U Discovery May Greatly Reduce Food-Borne Illness
University of Minnesota researchers have discovered and received a patent for a naturally occurring “lantibiotic” that could be added to food to kill harmful bacteria such as salmonella and E. coli.
Lantibiotics, peptides or protein-like molecules, are commonly used as food preservatives, but the form discovered by U of M researchers is the first natural preservative found to kill gram-negative bacteria, the university said.
The discovery comes in the wake of a salmonella outbreak. On Wednesday, Wayzata-based food manufacturing giant Cargill recalled about 36 million pounds of fresh and frozen ground turkey products made at one of its Arkansas facilities that may have been linked to the recent outbreak.
The U of M hopes its researchers' discovery will greatly reduce the number of food-related contaminations and subsequent food recalls.
“It's aimed at protecting foods from a broad range of bugs that cause disease,” Dan O'Sullivan, U of M professor of food and science, said in a statement. “Of the natural preservatives, it has a broader umbrella of bugs that it can protect against.”
The lantibiotic, found by chance during research by O'Sullivan and U of M graduate student Ju-Hoon Lee, could be used to prevent harmful bacteria in a countless foods, including meats, eggs, and dairy products. It is nontoxic, easy to digest, does not induce allergies, and is difficult for other harmful bacteria to develop resistance against, the U added.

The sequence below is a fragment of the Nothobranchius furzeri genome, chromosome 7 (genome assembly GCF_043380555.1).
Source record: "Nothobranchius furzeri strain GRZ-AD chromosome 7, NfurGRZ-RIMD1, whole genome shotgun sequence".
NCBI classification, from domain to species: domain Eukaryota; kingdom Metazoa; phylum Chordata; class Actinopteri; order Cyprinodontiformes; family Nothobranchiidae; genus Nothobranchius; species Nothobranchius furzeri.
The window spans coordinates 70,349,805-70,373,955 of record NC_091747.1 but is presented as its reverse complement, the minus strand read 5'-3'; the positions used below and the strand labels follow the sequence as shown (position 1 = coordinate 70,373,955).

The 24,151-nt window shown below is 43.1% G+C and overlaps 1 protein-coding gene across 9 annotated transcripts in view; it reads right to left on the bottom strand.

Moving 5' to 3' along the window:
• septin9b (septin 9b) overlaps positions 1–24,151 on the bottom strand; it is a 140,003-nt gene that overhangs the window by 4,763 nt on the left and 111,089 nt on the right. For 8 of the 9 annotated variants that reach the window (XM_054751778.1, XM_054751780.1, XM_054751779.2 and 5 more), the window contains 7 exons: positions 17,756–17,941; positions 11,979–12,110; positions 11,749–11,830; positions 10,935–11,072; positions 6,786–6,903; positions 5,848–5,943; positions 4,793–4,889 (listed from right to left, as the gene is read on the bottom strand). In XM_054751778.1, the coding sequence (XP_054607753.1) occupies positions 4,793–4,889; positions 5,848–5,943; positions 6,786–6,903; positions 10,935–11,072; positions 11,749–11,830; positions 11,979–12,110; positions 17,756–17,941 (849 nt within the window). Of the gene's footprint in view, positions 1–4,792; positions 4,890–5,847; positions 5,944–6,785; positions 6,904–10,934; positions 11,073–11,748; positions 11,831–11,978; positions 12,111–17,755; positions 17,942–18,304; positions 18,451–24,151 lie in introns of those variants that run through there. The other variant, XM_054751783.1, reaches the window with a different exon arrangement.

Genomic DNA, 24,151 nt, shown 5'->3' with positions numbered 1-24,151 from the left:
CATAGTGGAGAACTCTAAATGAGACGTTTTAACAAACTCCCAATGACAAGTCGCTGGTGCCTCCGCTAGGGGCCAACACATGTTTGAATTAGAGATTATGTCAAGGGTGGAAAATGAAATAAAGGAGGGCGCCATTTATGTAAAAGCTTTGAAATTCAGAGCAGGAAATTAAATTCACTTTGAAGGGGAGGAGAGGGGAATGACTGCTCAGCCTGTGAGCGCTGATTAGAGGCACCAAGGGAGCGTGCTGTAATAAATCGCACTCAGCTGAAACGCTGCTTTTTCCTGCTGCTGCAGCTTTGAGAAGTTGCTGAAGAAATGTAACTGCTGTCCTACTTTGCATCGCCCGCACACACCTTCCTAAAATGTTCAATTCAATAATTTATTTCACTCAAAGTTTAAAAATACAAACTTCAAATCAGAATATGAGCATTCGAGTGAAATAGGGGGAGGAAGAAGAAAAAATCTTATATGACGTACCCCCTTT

According to the U of M, salmonella and E. coli account for more than half of all food recalls in the United States. The university, citing data from the Centers for Disease Control and Prevention, said salmonella contributes to an estimated 28 percent of the more than 3,000 deaths related to food-borne illnesses each year.
“Salmonella burden has increased more dramatically than any other food-borne illness,” Shaun Kennedy, director of the National Center for Food Protection and Defense, said in a statement. “The largest recall in 2010 for food contamination was eggs contaminated with salmonella.”
The University has received a patent for the preservative and its Office for Technology Commercialization is seeking a licensee for the technology.